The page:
Why should we, in this digital era, pay attention to a book by Viktor Frankl? It’s not always easy for young people to see the Holocaust as anything more than a historical event. For some, it seems like a far-removed past, an era so horrific it’s hard to comprehend in the context of our modern, digital world. However, it is crucial that we continue to remember and learn about this period in history, cultivating empathy for the victims, to ensure such atrocities do not repeat themselves.

Experiences in Nazi Concentration Camps

Understanding the experiences of Holocaust survivors can be an effective way of fostering this connection. The book “Man’s Search for Meaning” by Viktor Frankl, an Austrian psychiatrist and Holocaust survivor, serves as a powerful tool for this purpose.

In his memoir, Frankl recounts his experiences in Nazi concentration camps and shares his psychotherapeutic method of identifying meaning in life.

A pivotal point in the book is when Frankl describes the transition from the initial shock upon arrival at the camp to the eventual apathy that arose as a survival mechanism. This transition to apathy is an example of the defense mechanisms individuals employ to cope with extreme conditions. In this case, the prisoners’ once-vivid image of the world outside the camp faded and was replaced by the harsh reality of daily camp life.

Finding Meaning in Hopeless Situations

Moreover, Frankl emphasizes the importance of finding meaning even in the most desperate situations. He tells of setting up a clandestine psychotherapy clinic in the camp to assist his fellow prisoners. Despite the horrifying circumstances, Frankl believed that helping others find meaning in their situation was a form of resistance and survival.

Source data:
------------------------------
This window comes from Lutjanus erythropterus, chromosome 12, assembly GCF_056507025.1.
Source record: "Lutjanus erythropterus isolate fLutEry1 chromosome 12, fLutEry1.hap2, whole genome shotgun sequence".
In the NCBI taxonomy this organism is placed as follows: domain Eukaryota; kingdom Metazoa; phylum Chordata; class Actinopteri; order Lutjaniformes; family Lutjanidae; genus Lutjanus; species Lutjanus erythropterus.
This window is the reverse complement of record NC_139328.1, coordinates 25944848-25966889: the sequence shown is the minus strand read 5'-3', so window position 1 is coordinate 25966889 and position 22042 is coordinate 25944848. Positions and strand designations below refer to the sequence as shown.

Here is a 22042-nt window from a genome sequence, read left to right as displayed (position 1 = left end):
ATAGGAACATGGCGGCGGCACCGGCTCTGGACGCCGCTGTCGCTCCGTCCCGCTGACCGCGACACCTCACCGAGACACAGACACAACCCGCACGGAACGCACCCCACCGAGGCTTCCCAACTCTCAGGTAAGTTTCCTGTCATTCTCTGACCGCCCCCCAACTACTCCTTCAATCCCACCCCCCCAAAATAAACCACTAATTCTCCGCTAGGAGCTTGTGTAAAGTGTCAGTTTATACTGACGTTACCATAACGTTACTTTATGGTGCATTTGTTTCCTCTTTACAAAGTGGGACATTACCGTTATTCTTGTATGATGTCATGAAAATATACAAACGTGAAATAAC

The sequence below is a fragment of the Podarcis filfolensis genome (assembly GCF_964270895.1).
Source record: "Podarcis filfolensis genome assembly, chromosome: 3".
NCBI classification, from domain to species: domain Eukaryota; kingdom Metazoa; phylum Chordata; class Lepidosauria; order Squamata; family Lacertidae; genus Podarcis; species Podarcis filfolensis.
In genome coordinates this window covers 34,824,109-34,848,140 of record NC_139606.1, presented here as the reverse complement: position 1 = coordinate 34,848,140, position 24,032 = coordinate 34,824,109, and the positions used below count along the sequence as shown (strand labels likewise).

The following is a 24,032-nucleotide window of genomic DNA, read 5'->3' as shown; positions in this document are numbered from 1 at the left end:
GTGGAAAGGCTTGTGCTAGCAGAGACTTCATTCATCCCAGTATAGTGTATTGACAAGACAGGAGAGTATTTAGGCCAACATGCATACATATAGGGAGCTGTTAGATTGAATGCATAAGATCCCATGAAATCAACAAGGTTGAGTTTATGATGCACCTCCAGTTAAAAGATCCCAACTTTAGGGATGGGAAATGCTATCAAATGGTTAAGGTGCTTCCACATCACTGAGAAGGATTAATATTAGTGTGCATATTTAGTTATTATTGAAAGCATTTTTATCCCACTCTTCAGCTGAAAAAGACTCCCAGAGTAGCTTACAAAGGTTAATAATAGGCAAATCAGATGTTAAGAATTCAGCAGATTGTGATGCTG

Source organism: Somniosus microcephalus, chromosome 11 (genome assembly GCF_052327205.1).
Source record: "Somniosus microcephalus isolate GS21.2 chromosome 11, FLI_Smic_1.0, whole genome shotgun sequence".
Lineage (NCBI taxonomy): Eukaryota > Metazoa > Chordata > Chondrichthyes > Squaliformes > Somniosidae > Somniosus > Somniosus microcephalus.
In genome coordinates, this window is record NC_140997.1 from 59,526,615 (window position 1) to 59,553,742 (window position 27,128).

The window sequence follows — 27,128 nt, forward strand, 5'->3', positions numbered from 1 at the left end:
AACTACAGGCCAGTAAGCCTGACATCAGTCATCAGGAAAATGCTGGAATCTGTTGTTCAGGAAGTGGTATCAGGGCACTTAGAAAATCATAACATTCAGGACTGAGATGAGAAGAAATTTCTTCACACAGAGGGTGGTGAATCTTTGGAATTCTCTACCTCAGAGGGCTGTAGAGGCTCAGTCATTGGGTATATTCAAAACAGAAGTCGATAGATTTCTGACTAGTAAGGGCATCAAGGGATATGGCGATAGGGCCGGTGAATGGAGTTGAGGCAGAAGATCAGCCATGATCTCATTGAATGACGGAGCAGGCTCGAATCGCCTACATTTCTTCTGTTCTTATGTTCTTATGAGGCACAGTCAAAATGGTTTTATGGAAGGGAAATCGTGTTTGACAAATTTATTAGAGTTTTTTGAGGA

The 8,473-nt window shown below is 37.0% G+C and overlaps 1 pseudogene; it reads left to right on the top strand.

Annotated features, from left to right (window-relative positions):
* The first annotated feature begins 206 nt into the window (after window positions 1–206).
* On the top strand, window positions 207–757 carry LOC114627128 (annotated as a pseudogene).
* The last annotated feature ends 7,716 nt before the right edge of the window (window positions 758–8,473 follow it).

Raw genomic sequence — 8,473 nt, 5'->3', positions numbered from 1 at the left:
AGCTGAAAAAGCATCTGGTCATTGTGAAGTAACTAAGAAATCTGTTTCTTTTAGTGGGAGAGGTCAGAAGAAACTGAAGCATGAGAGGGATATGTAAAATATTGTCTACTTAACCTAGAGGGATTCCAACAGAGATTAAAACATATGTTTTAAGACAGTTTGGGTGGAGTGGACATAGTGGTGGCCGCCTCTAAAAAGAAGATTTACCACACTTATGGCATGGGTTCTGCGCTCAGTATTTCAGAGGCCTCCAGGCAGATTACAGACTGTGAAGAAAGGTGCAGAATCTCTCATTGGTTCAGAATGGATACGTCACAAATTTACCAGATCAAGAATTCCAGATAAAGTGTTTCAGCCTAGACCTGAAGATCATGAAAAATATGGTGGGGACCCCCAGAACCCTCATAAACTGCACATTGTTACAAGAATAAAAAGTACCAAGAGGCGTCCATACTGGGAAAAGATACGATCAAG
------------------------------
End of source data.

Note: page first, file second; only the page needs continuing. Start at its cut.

In another passage, he describes a moment when he imagines himself in the future, standing on a stage and speaking about his experiences. This moment of self-projection served as a form of escape, keeping alive the hope that his suffering would end.

Finding Beauty in the Bleak

Furthermore, Frankl describes finding meaning in small moments of beauty or humanity, such as watching a sunset, sharing a piece of bread, or remembering his loved one. These are some of the most powerful moments in the book, illustrating how Frankl and other prisoners found light in the darkest times.

In each of these examples, Frankl recounts life in a concentration camp without focusing on the atrocities. Instead, he emphasizes the psychological reactions and attempts to find meaning, making these experiences accessible to readers of all ages and backgrounds.

Universal Truth

Frankl’s story is poignant, but it’s the universal truth that emerges from it that resonates most. He suggests that meaning in life can be found through work (doing something meaningful), through love (caring for another), and through courage during difficult times. These themes resonate not only with adults but are also relevant to young people navigating a complex world.

Displacement and Confusion

Now more than ever, in an era of social media and constant online connectivity, young people struggle with finding their own meaning and purpose in life. While the circumstances could hardly be more different, parallels exist between the sense of displacement and confusion many young people experience and Frankl’s experience in the concentration camps. The search for meaning remains universal, regardless of the context.